Even then, Tesla's shares, which were priced at around $250 when markets opened on Tuesday, still trade well above those of competitors like General Motors, Ford, and Fiat Chrysler, each of which is much more profitable than Tesla, suggesting there is still considerable optimism among investors about Tesla's future.
Strong sales numbers fueled optimism
Despite the difficult start to this year, Tesla scored a significant victory by setting a new record for vehicle deliveries in one quarter between April and June, its third record-setting quarter in the past four.
"The sales results for Tesla have been strong," said Michael Ramsey, an automotive analyst at Gartner. "Even if they haven't met some people's expectations, it's still somewhat remarkable that they've had the volume they've had, considering they only have three vehicles."
And while Tesla failed to generate excitement with its more unconventional decisions, it has taken steps to improve weaknesses that are essential parts of the auto business, like delivery logistics, vehicle service, and cost discipline. The strong second-quarter sales numbers indicated an improved system for delivering vehicles to international customers, an area the company blamed for its poor first-quarter results, and multiple service initiatives introduced by Tesla this year have the potential to make the repair process easier for customers.
The efficacy of Tesla's cost-cutting measures, which Musk described in a May email to employees, will become clearer in the company's upcoming earnings reports, the first of which is scheduled to arrive on July 24. The report will follow a big first-quarter loss, which came after Tesla's first consecutive quarterly profits in the second half of 2018.
The China factory and Model Y are keys to long-term success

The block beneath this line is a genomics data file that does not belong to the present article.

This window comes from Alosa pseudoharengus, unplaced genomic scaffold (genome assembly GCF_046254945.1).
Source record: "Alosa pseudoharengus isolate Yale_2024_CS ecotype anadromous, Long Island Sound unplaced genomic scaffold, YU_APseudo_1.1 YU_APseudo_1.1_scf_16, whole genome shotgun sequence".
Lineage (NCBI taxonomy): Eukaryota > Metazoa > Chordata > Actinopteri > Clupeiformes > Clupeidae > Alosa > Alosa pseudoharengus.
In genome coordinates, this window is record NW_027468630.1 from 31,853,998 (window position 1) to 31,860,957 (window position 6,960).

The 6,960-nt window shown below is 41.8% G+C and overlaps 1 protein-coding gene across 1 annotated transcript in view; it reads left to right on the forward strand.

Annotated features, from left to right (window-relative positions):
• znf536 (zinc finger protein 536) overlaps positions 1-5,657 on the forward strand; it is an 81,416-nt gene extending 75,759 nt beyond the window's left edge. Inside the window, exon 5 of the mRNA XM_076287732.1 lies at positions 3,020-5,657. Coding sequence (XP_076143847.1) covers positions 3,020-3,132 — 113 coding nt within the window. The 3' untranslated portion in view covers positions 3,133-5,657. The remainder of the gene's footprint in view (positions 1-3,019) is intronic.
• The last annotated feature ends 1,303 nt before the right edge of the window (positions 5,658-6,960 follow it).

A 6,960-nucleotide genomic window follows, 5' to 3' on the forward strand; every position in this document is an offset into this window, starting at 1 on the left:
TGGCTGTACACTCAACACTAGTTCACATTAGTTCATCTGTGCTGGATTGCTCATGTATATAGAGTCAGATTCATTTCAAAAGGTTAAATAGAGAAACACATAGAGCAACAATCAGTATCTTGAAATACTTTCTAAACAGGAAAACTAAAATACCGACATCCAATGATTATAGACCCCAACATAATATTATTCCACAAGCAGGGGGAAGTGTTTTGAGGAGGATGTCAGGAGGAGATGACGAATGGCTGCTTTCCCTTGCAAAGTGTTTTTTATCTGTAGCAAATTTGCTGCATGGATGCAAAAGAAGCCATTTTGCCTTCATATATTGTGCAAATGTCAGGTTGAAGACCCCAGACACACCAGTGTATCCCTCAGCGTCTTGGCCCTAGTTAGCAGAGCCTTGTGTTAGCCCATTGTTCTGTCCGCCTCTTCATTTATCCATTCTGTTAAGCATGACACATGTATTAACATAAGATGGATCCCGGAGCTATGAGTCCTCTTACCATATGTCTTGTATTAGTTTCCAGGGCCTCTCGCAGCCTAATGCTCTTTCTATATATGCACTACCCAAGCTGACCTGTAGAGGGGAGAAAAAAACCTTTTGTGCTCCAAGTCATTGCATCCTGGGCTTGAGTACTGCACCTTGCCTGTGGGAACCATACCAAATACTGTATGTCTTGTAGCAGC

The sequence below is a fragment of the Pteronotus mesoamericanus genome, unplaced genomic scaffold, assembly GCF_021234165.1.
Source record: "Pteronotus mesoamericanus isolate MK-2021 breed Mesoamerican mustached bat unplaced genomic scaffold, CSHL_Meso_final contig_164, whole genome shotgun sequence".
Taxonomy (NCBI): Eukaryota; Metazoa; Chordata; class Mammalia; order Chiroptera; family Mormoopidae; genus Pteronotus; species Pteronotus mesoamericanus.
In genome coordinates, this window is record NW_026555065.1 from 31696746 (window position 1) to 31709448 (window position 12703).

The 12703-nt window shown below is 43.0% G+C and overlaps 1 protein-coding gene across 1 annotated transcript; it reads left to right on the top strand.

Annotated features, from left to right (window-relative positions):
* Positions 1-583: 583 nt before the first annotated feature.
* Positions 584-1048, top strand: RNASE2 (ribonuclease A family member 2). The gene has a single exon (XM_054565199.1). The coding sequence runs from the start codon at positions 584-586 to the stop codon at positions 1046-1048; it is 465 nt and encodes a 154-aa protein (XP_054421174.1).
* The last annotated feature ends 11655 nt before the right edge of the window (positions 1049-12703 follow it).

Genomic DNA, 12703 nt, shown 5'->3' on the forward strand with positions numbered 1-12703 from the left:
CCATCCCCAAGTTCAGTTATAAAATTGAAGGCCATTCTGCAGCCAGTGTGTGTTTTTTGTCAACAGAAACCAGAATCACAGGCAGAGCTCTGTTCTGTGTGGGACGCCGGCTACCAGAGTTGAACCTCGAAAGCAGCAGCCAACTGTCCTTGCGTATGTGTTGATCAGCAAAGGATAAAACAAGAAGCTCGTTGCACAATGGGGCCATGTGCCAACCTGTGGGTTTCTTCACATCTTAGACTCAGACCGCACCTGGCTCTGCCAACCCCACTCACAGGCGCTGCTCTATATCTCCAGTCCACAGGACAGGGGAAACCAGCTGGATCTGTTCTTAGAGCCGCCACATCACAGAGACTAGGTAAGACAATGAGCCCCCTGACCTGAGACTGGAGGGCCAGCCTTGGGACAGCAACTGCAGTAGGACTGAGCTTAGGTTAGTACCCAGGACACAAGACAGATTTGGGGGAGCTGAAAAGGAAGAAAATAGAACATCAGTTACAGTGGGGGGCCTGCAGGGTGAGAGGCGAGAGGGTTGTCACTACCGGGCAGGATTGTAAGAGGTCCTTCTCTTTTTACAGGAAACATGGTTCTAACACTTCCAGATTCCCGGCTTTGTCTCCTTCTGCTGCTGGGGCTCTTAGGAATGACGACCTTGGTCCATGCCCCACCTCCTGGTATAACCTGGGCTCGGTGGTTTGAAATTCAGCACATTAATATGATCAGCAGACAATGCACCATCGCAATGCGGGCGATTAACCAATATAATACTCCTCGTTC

How Tesla executes on two big projects will play a major role in determining how sustainable future profits could be.
The first, a factory in Shanghai where Tesla hopes to start production before the end of this year, will lower delivery costs and allow the company to avoid import tariffs in China, the world's largest market for electric vehicles. The second, the Model Y crossover SUV, will give Tesla a new entry in the lucrative SUV market when it is released late next year.
"SUVs are very appealing right now for consumers," Brauer said. "There's more profit built into that car," he said of the Model Y.
The Model Y shares many parts with the Model 3 sedan, which should help Tesla avoid the expensive production issues that hampered the Model 3's rollout.
"Their biggest priority in the next six months should be ensuring that the Model Y is produced with as little drama as humanly possible," Ramsey said.
If Tesla successfully launches the Shanghai factory and Model Y, it will represent a big step in the company's quest to join its strengths in vehicle engineering, software, and branding with the operational competence needed to turn them into profit-generators. But if Tesla runs into significant logistical and financial difficulties with the two projects, it may find investors are hesitant to fund continued losses.
"What would really worry me about Tesla is if there was any indication that they went out to borrow money and people weren't interested in giving it to them," Ramsey said. "So far, that hasn't happened."